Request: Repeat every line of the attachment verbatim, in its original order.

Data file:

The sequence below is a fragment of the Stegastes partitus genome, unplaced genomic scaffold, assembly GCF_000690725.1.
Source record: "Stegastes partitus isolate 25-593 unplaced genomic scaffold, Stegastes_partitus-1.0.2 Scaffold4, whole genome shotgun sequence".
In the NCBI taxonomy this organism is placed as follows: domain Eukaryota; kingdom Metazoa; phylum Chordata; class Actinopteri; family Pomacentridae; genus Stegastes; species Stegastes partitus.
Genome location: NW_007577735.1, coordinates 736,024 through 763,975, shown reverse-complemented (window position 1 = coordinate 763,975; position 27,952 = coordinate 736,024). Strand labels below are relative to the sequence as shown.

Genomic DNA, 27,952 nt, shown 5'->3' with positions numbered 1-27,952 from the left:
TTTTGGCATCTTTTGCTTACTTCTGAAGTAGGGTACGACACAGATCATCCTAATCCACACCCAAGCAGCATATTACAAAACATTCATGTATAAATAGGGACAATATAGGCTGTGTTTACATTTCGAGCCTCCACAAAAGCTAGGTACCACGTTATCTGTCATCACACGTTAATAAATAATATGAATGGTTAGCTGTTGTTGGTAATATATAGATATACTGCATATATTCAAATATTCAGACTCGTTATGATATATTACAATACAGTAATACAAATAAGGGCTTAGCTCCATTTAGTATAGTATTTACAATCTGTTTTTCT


The sequence below is a fragment of the Stegastes partitus genome, unplaced genomic scaffold, assembly GCF_000690725.1.
Source record: "Stegastes partitus isolate 25-593 unplaced genomic scaffold, Stegastes_partitus-1.0.2 Scaffold4, whole genome shotgun sequence".
In the NCBI taxonomy this organism is placed as follows: domain Eukaryota; kingdom Metazoa; phylum Chordata; class Actinopteri; family Pomacentridae; genus Stegastes; species Stegastes partitus.
Genome location: NW_007577735.1, coordinates 736,024 through 763,975, shown reverse-complemented (window position 1 = coordinate 763,975; position 27,952 = coordinate 736,024). Strand labels below are relative to the sequence as shown.

Genomic DNA, 27,952 nt, shown 5'->3' with positions numbered 1-27,952 from the left:
TTTTGGCATCTTTTGCTTACTTCTGAAGTAGGGTACGACACAGATCATCCTAATCCACACCCAAGCAGCATATTACAAAACATTCATGTATAAATAGGGACAATATAGGCTGTGTTTACATTTCGAGCCTCCACAAAAGCTAGGTACCACGTTATCTGTCATCACACGTTAATAAATAATATGAATGGTTAGCTGTTGTTGGTAATATATAGATATACTGCATATATTCAAATATTCAGACTCGTTATGATATATTACAATACAGTAATACAAATAAGGGCTTAGCTCCATTTAGTATAGTATTTACAATCTGTTTTTCT